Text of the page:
James G. Cayton, Pioneer Forest Ranger is a 240-page coffee-table style book drawing from sixty years’ worth of memorabilia and one man’s Forest Service diaries kept up-to-date every four hours. It portrays the roots of the Conservation Movement in the United States through the actions of an everyday hero.

Jim Cayton led a rugged life in which physical stamina and courage were essential. In his early career he routinely rode twenty miles a day and camped out in harsh weather as he guarded the resources on his 667-square mile forest territory. Stationed on the Battlement Mesa in Western Colorado, the young ranger faced many challenges as he helped shape the new landscape of the West. Known for his diplomacy and integrity, Cayton managed the introduction of new restrictions on forest use without violence. He was able to enroll local ranchers and citizenry in the notion that land practices “for the greatest good in the long run” were in their own best interest as well as that of the public at large.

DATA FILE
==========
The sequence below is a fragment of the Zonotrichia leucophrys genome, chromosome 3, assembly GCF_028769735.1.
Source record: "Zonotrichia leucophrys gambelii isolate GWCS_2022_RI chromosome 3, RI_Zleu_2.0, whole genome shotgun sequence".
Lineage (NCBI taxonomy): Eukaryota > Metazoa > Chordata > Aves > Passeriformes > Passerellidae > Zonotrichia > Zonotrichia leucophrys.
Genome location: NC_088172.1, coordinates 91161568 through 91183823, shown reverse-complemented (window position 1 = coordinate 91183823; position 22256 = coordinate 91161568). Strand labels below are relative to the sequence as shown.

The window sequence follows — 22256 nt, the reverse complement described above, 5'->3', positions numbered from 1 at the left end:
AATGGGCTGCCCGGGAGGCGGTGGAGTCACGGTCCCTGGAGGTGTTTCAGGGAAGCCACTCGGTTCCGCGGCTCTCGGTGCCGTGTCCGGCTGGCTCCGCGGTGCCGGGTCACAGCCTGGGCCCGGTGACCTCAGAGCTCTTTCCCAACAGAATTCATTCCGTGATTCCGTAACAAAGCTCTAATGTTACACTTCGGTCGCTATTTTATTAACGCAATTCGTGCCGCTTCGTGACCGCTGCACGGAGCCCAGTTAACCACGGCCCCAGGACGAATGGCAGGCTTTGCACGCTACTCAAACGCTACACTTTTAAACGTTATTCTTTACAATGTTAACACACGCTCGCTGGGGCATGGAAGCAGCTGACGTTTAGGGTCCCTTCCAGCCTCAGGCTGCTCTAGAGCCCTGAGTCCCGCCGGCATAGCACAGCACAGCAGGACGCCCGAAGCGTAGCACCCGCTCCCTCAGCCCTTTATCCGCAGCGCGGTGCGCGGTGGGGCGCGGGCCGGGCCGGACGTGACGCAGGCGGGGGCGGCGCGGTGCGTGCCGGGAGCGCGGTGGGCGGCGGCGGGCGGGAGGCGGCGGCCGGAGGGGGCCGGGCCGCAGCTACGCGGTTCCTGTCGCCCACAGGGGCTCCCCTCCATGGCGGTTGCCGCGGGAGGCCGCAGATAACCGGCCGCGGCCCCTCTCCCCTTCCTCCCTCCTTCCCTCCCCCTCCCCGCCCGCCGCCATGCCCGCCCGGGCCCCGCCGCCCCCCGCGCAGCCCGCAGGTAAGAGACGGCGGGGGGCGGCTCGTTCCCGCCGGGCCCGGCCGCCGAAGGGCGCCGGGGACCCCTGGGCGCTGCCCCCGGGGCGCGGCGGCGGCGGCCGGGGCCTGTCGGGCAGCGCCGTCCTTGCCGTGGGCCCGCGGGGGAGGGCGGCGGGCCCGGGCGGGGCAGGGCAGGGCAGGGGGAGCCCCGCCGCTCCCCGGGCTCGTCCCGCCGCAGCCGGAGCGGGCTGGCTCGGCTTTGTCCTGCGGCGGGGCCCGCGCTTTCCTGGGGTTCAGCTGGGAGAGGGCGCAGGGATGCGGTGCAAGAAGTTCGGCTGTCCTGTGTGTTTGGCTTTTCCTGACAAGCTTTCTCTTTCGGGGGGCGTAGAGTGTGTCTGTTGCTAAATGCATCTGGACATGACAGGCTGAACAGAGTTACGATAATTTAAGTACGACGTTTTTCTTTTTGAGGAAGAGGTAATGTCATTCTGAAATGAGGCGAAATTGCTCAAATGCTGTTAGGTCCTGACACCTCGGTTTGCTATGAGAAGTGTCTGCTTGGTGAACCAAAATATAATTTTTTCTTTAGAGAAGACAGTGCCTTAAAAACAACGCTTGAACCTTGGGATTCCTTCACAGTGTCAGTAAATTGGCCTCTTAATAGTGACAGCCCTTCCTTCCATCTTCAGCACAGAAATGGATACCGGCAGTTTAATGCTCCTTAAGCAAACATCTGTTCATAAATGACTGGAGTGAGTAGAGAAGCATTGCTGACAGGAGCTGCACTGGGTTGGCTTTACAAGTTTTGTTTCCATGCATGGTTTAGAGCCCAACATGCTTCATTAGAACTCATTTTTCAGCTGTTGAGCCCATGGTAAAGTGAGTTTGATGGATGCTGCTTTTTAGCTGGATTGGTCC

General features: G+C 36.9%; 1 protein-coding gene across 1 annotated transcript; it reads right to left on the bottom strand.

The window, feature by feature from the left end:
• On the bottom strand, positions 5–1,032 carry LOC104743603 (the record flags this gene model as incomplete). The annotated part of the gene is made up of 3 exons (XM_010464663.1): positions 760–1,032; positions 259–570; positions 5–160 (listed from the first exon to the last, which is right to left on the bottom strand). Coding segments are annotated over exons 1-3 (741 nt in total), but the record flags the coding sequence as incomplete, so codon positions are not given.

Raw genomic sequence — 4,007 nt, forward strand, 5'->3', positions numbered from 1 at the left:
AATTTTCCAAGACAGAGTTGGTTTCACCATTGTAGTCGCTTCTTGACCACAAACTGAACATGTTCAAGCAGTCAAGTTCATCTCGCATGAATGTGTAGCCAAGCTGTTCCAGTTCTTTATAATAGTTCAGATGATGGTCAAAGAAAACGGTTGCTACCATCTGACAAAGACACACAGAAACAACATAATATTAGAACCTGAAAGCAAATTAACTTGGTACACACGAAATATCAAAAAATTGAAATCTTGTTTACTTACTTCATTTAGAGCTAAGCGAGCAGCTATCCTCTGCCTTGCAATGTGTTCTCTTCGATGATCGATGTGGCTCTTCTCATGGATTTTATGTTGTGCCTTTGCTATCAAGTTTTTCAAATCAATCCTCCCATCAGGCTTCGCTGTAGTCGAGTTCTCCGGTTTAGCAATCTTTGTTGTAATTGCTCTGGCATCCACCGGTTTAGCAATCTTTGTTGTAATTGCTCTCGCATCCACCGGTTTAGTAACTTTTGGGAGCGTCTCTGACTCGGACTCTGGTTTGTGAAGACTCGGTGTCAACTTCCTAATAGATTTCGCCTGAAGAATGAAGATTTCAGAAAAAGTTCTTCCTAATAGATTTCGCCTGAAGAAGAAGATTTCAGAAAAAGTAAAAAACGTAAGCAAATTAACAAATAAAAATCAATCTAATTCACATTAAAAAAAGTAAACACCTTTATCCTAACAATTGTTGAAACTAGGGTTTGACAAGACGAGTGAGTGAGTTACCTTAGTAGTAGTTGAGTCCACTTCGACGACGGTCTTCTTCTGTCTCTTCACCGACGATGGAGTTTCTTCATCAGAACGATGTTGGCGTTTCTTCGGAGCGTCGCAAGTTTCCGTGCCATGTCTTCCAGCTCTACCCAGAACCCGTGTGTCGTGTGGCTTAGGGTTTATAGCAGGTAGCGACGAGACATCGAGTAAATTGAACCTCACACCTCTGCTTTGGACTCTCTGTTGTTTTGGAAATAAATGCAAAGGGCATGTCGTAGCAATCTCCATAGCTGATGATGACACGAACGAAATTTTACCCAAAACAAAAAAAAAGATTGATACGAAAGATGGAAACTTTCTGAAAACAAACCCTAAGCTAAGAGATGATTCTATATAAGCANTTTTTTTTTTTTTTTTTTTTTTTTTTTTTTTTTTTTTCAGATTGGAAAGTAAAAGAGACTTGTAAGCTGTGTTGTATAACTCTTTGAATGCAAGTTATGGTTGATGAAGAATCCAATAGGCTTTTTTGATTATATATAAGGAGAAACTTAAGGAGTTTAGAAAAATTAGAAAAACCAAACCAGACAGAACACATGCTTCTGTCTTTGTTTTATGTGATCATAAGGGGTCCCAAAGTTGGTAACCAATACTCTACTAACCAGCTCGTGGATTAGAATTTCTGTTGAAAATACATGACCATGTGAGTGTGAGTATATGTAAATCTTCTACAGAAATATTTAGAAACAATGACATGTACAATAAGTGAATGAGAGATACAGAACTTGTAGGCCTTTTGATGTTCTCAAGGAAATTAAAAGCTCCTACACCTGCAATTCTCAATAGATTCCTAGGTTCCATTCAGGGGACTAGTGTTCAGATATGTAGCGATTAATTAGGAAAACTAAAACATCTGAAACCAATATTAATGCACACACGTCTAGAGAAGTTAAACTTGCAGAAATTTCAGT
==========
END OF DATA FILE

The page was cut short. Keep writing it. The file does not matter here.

With his bride Adelaide “Birdie” Cayton, known locally as “Sweetheart of the Forest Service”, Jim built by hand what is now one of the oldest existing ranger stations in the country. Jim’s sweetheart worked side-by-side with him, becoming essentially an unpaid employee of the service.

On their second district around Rico, Colorado, Jim and Birdie used their maturity and experience to guide and protect the forestlands in their care. Jim helped build an extensive stock driveway system through the district, developed and wrote about the unique hot and mineral springs in the area, and dealt with record snowfalls, floods, and fires set by the ever-present and essential railroad.

The Caytons were beloved community members on both districts where they served (totaling thirty-five years). They were honored by friends and colleagues during life and memorialized by an appreciative public after their passing. Reading their story and viewing the more than 400 photos and documents in this book will give you a memorable experience of real lives lived taming the Wild West.

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